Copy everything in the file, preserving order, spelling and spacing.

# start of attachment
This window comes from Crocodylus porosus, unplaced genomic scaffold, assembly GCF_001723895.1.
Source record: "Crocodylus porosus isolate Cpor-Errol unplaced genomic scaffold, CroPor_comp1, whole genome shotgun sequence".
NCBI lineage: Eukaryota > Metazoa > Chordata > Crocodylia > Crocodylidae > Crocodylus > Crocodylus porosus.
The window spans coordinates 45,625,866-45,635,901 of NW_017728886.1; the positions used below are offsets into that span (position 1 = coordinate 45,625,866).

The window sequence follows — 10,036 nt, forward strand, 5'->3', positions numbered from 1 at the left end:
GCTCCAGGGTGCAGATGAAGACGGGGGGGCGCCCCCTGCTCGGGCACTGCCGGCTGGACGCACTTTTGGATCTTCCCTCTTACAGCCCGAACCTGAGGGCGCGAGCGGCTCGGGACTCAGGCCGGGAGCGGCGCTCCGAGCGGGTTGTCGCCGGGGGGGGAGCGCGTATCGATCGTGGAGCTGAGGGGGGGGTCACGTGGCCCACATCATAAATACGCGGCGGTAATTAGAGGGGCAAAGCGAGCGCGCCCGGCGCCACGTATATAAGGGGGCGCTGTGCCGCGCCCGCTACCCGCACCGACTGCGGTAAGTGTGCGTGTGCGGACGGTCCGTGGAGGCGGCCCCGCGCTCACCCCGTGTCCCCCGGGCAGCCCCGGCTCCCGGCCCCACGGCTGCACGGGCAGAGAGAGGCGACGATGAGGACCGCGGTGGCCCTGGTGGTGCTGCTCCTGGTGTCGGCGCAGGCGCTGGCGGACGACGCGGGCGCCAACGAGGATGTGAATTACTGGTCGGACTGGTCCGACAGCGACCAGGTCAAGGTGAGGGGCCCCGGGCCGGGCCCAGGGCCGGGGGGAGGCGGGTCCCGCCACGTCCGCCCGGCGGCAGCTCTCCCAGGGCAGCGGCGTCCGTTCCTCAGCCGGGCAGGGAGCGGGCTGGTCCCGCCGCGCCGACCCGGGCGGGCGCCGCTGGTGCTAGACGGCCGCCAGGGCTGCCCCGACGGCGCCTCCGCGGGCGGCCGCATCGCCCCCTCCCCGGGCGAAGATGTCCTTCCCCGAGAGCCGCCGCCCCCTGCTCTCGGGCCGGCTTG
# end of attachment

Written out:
This window comes from Crocodylus porosus, unplaced genomic scaffold, assembly GCF_001723895.1.
Source record: "Crocodylus porosus isolate Cpor-Errol unplaced genomic scaffold, CroPor_comp1, whole genome shotgun sequence".
NCBI lineage: Eukaryota > Metazoa > Chordata > Crocodylia > Crocodylidae > Crocodylus > Crocodylus porosus.
The window spans coordinates 45,625,866-45,635,901 of NW_017728886.1; the positions used below are offsets into that span (position 1 = coordinate 45,625,866).

The window sequence follows — 10,036 nt, forward strand, 5'->3', positions numbered from 1 at the left end:
GCTCCAGGGTGCAGATGAAGACGGGGGGGCGCCCCCTGCTCGGGCACTGCCGGCTGGACGCACTTTTGGATCTTCCCTCTTACAGCCCGAACCTGAGGGCGCGAGCGGCTCGGGACTCAGGCCGGGAGCGGCGCTCCGAGCGGGTTGTCGCCGGGGGGGGAGCGCGTATCGATCGTGGAGCTGAGGGGGGGGTCACGTGGCCCACATCATAAATACGCGGCGGTAATTAGAGGGGCAAAGCGAGCGCGCCCGGCGCCACGTATATAAGGGGGCGCTGTGCCGCGCCCGCTACCCGCACCGACTGCGGTAAGTGTGCGTGTGCGGACGGTCCGTGGAGGCGGCCCCGCGCTCACCCCGTGTCCCCCGGGCAGCCCCGGCTCCCGGCCCCACGGCTGCACGGGCAGAGAGAGGCGACGATGAGGACCGCGGTGGCCCTGGTGGTGCTGCTCCTGGTGTCGGCGCAGGCGCTGGCGGACGACGCGGGCGCCAACGAGGATGTGAATTACTGGTCGGACTGGTCCGACAGCGACCAGGTCAAGGTGAGGGGCCCCGGGCCGGGCCCAGGGCCGGGGGGAGGCGGGTCCCGCCACGTCCGCCCGGCGGCAGCTCTCCCAGGGCAGCGGCGTCCGTTCCTCAGCCGGGCAGGGAGCGGGCTGGTCCCGCCGCGCCGACCCGGGCGGGCGCCGCTGGTGCTAGACGGCCGCCAGGGCTGCCCCGACGGCGCCTCCGCGGGCGGCCGCATCGCCCCCTCCCCGGGCGAAGATGTCCTTCCCCGAGAGCCGCCGCCCCCTGCTCTCGGGCCGGCTTG